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2018 Buick Envision Review

2018 Buick Envision Review
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The 2018 Buick Envision is a comfortable, roomy five-seat crossover that may not be the best in its class but is still worth a look.

  • MSRP: From $39,110
  • Horsepower: 197 hp to 252 hp
  • MPG: Up to 22 mpg city / 29 mpg highway
  • Review continues below
  • Dimensions: 184” L, 72” W, 69” H
  • Curb weight: 3,755 to 4,083 lbs
The 2018 Buick Envision is an international five-seat crossover SUV. A few years ago, it became the first mass-market vehicle from a Detroit automaker to be assembled in China and sold in America, but it isn’t the Envision’s assembly location that affects it in our scoring.

While it’s a likeable crossover that does most things well, it does little to stand out. The Envision is narrow inside and gets pricey with options, although it rides comfortably and has performed to a high standard in crash-testing. We’ve scored it a 6.0 out of 10. 

The Envision is offered in base, Preferred, Essence, Premium I, and Premium II trims, a walk that starts off well-equipped and winds up at nearly full-scale luxury levels (and prices). Base, Preferred, and Essence models pair a 197-horsepower inline-4 to either front- or all-wheel drive, while both Premium configurations are exclusively available with all-wheel drive and a strong but thirsty 252-hp turbo-4.

We’ve only driven the turbocharged version and have found it to ride well, with a sedate manner amplified—or not, in this case—by its overall quietness. It’s not the kind of crossover that will goad you into taking a winding road, but that’s just fine given its intended mission in life.

While the Envision has aced IIHS crash testing and performed well in the federal government’s evaluation, we fault it for only offering advanced safety tech at the highest prices; a $36,000 base price balloons to about $48,000 if you want an Envision capable of potentially preventing a crash.

Styling
Although not a head-turner, the Buick Envision is a nice looking crossover.

Credit to the 2018 Buick Envision’s designers for giving it a simple, pleasing look that’s in-line with the rest of the automaker’s lineup.

It may be sourced from overseas, but the Envision looks right at home in America. 

Buick’s design cues are all here: a waterfall grille, swoopy lines, and even faux portholes that stick out like warts on its hood. At 72.4 inches from side-to-side, the Envision is relatively narrow against its competitors, but it doesn’t generally reveal that from the outside.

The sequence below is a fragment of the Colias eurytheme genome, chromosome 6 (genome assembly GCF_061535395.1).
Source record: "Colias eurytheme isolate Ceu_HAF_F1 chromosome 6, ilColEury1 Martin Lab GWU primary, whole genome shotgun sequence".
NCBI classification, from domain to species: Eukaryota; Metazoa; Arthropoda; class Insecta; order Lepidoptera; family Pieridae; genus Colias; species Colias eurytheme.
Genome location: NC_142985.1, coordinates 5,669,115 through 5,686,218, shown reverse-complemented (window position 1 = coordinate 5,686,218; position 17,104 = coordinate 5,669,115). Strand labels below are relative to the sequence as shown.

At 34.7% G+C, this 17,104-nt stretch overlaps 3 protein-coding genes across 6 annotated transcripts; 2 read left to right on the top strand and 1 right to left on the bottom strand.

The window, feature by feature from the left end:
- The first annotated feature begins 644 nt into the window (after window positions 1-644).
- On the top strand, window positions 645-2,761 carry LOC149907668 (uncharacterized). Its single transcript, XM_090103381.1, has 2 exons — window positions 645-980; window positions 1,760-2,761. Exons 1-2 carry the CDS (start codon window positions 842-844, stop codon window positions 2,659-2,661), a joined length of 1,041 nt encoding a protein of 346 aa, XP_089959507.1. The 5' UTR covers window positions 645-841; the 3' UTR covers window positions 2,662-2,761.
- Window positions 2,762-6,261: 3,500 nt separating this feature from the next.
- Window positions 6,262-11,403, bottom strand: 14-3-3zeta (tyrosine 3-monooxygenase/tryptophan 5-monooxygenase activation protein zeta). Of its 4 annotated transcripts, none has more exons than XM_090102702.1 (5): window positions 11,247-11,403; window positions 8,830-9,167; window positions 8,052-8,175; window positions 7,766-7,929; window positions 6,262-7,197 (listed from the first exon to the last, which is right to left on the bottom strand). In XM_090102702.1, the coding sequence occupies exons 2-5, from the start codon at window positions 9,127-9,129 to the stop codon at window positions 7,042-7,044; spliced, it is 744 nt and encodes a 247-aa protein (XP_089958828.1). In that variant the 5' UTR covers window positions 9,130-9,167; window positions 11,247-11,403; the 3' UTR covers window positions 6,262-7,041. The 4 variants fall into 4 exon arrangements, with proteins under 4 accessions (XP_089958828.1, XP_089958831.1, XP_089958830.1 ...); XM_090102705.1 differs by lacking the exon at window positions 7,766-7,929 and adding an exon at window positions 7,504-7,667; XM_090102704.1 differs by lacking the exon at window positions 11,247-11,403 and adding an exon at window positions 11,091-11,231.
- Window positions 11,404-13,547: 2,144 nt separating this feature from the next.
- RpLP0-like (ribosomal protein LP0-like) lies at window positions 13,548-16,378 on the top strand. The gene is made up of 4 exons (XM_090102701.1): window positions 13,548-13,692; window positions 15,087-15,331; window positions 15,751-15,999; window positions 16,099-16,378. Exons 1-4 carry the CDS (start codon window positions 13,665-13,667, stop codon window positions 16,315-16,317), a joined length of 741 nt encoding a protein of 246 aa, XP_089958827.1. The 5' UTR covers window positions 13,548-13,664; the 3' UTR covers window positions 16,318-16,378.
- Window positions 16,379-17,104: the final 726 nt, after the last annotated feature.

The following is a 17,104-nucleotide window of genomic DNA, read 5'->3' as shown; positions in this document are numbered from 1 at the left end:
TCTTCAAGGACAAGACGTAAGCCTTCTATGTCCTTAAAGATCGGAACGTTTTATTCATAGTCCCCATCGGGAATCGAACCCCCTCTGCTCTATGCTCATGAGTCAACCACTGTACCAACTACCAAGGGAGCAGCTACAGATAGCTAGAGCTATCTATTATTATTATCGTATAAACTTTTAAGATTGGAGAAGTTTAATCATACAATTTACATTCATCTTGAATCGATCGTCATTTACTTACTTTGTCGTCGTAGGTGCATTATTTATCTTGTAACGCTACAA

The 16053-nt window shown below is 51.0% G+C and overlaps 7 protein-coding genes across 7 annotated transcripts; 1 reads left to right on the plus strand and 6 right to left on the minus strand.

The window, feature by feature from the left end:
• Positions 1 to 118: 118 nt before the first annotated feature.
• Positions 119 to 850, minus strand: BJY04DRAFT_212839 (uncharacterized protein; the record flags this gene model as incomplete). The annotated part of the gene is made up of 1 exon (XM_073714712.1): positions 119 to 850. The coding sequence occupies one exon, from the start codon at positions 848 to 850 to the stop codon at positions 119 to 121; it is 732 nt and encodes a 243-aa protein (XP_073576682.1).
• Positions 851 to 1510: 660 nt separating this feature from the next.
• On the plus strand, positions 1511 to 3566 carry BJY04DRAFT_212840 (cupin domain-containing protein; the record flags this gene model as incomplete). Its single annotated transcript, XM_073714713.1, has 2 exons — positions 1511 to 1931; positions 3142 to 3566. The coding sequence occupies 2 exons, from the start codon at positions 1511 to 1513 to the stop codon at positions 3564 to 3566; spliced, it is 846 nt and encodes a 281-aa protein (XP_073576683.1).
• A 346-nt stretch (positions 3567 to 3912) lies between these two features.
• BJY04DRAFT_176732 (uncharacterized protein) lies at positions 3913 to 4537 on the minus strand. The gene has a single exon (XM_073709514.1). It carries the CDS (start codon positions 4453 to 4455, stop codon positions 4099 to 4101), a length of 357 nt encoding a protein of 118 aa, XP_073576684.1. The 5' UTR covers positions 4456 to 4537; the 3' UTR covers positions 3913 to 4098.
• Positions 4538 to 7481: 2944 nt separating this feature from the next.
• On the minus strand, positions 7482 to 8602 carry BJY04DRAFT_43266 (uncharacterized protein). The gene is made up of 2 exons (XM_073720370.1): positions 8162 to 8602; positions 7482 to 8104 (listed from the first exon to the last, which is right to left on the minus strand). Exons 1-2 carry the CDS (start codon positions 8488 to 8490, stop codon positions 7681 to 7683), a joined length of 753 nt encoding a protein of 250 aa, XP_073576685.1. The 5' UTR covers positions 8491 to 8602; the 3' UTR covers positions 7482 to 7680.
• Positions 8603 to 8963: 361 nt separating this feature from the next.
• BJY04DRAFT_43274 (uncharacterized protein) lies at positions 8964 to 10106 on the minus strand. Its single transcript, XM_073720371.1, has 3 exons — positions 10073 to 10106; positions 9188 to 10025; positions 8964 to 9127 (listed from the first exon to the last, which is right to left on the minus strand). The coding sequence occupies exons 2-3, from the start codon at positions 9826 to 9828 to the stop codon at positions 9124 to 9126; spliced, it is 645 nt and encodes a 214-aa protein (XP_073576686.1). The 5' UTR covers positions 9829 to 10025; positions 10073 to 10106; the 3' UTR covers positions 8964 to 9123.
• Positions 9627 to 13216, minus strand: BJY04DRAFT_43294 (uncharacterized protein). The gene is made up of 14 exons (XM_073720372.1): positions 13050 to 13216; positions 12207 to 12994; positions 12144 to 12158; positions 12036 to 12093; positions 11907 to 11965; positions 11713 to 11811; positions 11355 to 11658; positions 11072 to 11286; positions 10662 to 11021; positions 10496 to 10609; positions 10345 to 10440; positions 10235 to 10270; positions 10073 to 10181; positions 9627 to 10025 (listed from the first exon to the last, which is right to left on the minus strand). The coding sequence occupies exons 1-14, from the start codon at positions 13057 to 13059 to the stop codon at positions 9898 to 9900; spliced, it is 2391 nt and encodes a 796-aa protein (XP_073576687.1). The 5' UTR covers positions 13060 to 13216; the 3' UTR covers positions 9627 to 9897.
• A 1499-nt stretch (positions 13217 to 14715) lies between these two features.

It’s inside where it feels and looks a little tight against crossovers such as the Nissan Murano and Ford Edge. But, again, Buick’s cues are all present, like a swoopy dashboard with a big 8.0-inch touchscreen mounted high. It’s a clean, simple look that doesn’t feel spartan, and it’s helped out by several attractive hues available that range from bright and airy to warm and dark. Only the wide expanses of fake wood remind buyers that they’re not in a vehicle from a full-line luxury automaker, like Lexus or Mercedes-Benz.

Performance
The Buick Envision's ride quality is excellent

The 2018 Buick Envision is available in several configurations, but we’ve only been able to spend time in the most powerful.

Based on that experience, we rate the Envision a 6 out of 10, awarding it a point above average for its good ride quality. It’s not remotely sporty, but the Envision does a nice job of filtering the outside world and providing a relaxed, calming demeanor.

Envision base, Preferred, and Essence trims are all powered by a 197-horsepower, 2.5-liter inline-4 engine mated to a 6-speed automatic. It’s paired exclusively to front-wheel drive on the base model. Only Preferred and Essence trim levels can be optioned up with all-wheel drive and the base engine.

Both Envision Premium trim levels are powered by a 2.0-liter turbo-4 rated at 252 hp and 260 pound-feet of torque sent to all four wheels via a 6-speed automatic transmission. The turbo engine can feel a little buzzy at idle, but it delivers smooth power with minimal lag.

Envisions are available with 18-, 19-, and 20-inch alloy wheels, but we’ve only driven Premiums with the larger setup. Despite the small sidewall afforded by the 20s, the Envision rides well over smooth and rough terrain. Its suspension is soft but not too plush, so it can be hustled confidently down a winding road.

It won’t entertain, but it does cosset reasonably well. That’s all we ask of a luxury crossover, and to that end the Envision delivers.

Comfort & Quality
A bit narrow inside, the Buick Envision is nonetheless very quiet on the road.

The 2018 Buick Envision offers good room for five, albeit with the caveat that it’s quite narrow inside. We’ve added points for its comfy front seats and its hushed attitude, but we’re pulling one back because it has a slightly narrow feel compared to its rivals.

The Envision’s front seats are comfortable and both thrones are eight-way power-adjustable including lumbar adjustment, a relative rarity at this price. All models have heated front seats and higher spec models add heating for the three-seat rear bench. The Premium II loads on the extras with cooled front seats. Cloth and synthetic leather upholstery is standard on base and Preferred; leather comes on other models.